The rules also encourage the proliferation of political parties, of which there are a bafflingly large number. This party fragmentation has far-reaching consequences for governance: presidents’ must cobble together unwieldy coalitions of small, regionalist parties with little allegiance to anything other than their leaders’ political fortunes. The result is that presidents rely on a combination of pork, ministerial posts, political favors, and outright bribery to keep coalitions intact. This fundamental governance challenge has been at the core of Brazil’s major corruption scandals from Collorgate and the mensalão right up to the current debacle.
Changing the rules would alleviate, if not totally eliminate, many of these problems. In fact, proposals to reform voting rules to heighten voter accountability, eliminate proportional coalitions, and reduce party fragmentation have been batted around since the aftermath of Collorgate itself. They seemed to gain currency over the last several years as the country again descended into political crisis. Dilma herself proposed a similar package of reforms in response to the massive 2013 protests and again after barely winning reelection a year later.
Since then, of course, the political system has been paralyzed by the combination of Lavo Jato and impeachment, leaving Congress and the president scant incentive or attention to do much else.
Check yourself, Congress
The perverse situation Brazil now finds itself in is that the very institution that embodies the very worst of its politics—Congress—is now deciding the future of the country.
Looking behind impeachment, which appears increasingly likely, enacting the political and electoral reforms will require Congressional action—and in some cases a constitutional amendment, which would require a two-thirds majority. In short, congressmen would have to vote to reform a system that, by definition, benefited them (after all, if they are in Congress, they were elected under the current rules).
This type of political change is hard to achieve, but not impossible.
Certainly, the combination of acute economic and political crisis that Brazil faces today can motivate otherwise complacent politicians to make reforms that would be nonstarters in other contexts.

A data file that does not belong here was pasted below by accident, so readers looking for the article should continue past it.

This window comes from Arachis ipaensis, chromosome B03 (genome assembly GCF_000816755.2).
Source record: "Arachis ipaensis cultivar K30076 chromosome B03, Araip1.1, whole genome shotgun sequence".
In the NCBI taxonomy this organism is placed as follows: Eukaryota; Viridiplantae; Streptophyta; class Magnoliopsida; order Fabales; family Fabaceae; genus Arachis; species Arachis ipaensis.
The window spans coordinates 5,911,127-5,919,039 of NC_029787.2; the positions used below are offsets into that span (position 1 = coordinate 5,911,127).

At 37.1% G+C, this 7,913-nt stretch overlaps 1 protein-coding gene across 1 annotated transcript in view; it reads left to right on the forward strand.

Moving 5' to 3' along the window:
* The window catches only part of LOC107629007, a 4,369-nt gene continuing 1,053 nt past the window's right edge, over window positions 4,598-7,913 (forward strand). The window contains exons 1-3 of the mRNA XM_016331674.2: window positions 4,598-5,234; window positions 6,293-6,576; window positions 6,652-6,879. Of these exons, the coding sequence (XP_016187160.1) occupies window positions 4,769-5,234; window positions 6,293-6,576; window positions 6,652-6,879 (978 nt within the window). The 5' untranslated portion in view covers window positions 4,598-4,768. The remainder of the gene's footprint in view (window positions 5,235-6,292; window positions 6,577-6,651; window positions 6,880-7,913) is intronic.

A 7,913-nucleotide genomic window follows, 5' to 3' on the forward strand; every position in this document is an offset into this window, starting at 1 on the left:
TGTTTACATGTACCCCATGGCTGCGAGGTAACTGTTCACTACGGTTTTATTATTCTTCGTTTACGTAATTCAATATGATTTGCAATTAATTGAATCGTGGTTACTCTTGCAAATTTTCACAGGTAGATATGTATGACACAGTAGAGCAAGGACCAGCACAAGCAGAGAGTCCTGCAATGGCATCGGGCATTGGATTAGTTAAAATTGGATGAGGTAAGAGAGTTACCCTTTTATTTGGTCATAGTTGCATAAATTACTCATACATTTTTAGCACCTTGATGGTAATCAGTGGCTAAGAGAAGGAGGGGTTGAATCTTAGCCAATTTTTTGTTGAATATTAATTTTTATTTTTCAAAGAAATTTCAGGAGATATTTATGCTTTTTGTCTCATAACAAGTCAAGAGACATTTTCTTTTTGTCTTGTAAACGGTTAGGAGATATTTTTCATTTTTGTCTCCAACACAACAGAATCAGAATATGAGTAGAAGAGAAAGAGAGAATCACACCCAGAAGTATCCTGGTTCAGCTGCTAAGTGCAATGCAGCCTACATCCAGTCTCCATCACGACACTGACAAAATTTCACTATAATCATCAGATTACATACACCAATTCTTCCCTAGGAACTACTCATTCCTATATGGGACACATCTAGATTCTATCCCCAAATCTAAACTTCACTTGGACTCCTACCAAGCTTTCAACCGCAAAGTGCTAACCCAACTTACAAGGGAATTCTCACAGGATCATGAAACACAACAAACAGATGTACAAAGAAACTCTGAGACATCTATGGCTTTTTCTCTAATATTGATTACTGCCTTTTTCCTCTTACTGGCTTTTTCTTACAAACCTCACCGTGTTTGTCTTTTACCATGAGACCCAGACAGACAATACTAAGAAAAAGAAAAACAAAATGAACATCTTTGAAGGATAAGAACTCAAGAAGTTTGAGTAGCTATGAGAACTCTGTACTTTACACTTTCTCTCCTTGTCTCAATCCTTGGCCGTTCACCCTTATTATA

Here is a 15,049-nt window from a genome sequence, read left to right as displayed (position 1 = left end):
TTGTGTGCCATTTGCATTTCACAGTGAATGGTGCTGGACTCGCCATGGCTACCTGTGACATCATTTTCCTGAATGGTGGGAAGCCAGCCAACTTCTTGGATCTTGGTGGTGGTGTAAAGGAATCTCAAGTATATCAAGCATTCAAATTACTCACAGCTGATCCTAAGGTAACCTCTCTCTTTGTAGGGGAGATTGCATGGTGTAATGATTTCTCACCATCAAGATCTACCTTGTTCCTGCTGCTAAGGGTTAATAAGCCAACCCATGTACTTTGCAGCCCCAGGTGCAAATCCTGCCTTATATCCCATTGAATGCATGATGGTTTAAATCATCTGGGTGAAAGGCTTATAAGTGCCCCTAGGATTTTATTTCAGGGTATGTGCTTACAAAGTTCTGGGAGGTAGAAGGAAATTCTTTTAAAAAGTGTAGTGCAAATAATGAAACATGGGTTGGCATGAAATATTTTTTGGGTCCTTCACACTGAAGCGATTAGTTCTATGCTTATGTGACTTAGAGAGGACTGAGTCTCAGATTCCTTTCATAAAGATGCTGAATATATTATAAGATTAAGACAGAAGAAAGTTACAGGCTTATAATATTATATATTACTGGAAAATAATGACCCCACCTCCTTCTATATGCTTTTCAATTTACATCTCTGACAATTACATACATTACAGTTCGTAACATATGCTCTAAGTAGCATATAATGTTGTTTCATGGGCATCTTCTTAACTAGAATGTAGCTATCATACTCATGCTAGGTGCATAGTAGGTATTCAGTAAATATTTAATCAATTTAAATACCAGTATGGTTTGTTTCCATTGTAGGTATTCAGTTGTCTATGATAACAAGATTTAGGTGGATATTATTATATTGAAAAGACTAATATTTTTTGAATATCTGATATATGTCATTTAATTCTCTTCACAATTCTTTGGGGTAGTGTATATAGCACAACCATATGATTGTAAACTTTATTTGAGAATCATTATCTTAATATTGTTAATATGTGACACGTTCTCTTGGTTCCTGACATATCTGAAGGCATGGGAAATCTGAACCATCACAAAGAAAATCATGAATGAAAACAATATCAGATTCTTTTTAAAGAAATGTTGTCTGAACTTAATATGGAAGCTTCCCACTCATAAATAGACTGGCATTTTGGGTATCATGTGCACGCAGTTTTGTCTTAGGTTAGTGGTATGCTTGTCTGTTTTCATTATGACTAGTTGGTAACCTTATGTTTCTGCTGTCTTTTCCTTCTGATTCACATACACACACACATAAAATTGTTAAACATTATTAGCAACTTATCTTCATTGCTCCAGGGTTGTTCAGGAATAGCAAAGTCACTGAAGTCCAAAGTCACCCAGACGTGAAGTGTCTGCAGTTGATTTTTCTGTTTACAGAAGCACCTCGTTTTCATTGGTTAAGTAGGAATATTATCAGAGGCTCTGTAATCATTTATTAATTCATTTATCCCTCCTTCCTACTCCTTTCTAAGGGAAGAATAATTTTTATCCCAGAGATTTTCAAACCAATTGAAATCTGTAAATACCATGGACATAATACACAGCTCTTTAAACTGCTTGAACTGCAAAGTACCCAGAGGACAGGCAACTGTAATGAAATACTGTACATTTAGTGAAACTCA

If you can’t join them, beat them
But history shows that crises may be necessary but not sufficient. In order to sustain momentum behind difficult political reforms, the country needs to inject new blood in its political class, starting with Congress. The millions of Brazilians who have protested against corruption over the past several years now must channel this popular sentiment into organized and sustained political action that can change politics by participating in its institutions.
This has been the trajectory of the student movement in Chile, whose leaders went from the streets to Congress, where they helped finally put an end to binominal voting, an electoral rule inherited from the Pinochet dictatorship that ensured overrepresentation for the right.
Of course, the existing election and campaign rules pose a challenge, but the election of political outsiders is not impossible, as the victory of professional clown Tiririca (campaign slogan: “It can’t get any worse”) in 2010 shows.
All of this is to say that while most analysts focus on the tumultuous months ahead, the real verdict in Brazil’s political drama will be determined in the years ahead.
Can the country seize the opportunity to change its politics for good? Only time will tell.
Theodore Kahn is a PhD candidate in International Relations at the Johns Hopkins School of Advanced International Studies and previously worked as a reporter in Argentina and Chile. Follow him on twitter: @TheoAKahn
More Brazil coverage here!